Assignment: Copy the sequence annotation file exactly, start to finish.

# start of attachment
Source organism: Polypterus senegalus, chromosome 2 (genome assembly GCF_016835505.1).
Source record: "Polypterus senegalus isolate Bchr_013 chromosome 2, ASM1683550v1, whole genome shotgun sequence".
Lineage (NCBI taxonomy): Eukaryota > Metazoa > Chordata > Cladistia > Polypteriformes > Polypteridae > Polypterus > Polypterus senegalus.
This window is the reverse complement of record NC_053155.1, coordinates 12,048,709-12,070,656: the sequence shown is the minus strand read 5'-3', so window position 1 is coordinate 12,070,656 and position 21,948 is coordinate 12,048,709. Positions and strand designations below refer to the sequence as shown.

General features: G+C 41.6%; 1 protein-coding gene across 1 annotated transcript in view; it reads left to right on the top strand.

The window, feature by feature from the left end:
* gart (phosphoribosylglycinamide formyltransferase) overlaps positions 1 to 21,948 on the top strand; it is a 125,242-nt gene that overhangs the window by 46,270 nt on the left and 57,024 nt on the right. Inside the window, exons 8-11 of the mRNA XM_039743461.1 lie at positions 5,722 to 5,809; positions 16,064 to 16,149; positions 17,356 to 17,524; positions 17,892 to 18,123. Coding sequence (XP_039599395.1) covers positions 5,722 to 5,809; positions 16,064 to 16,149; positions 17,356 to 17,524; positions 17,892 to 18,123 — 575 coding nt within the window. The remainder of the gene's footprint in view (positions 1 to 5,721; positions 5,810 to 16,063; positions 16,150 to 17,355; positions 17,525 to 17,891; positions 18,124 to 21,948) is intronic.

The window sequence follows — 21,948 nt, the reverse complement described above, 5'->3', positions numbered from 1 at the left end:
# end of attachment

Source organism: Polypterus senegalus, chromosome 2 (genome assembly GCF_016835505.1).
Source record: "Polypterus senegalus isolate Bchr_013 chromosome 2, ASM1683550v1, whole genome shotgun sequence".
Lineage (NCBI taxonomy): Eukaryota > Metazoa > Chordata > Cladistia > Polypteriformes > Polypteridae > Polypterus > Polypterus senegalus.
This window is the reverse complement of record NC_053155.1, coordinates 12,048,709-12,070,656: the sequence shown is the minus strand read 5'-3', so window position 1 is coordinate 12,070,656 and position 21,948 is coordinate 12,048,709. Positions and strand designations below refer to the sequence as shown.

General features: G+C 41.6%; 1 protein-coding gene across 1 annotated transcript in view; it reads left to right on the top strand.

The window, feature by feature from the left end:
* gart (phosphoribosylglycinamide formyltransferase) overlaps positions 1 to 21,948 on the top strand; it is a 125,242-nt gene that overhangs the window by 46,270 nt on the left and 57,024 nt on the right. Inside the window, exons 8-11 of the mRNA XM_039743461.1 lie at positions 5,722 to 5,809; positions 16,064 to 16,149; positions 17,356 to 17,524; positions 17,892 to 18,123. Coding sequence (XP_039599395.1) covers positions 5,722 to 5,809; positions 16,064 to 16,149; positions 17,356 to 17,524; positions 17,892 to 18,123 — 575 coding nt within the window. The remainder of the gene's footprint in view (positions 1 to 5,721; positions 5,810 to 16,063; positions 16,150 to 17,355; positions 17,525 to 17,891; positions 18,124 to 21,948) is intronic.

The window sequence follows — 21,948 nt, the reverse complement described above, 5'->3', positions numbered from 1 at the left end: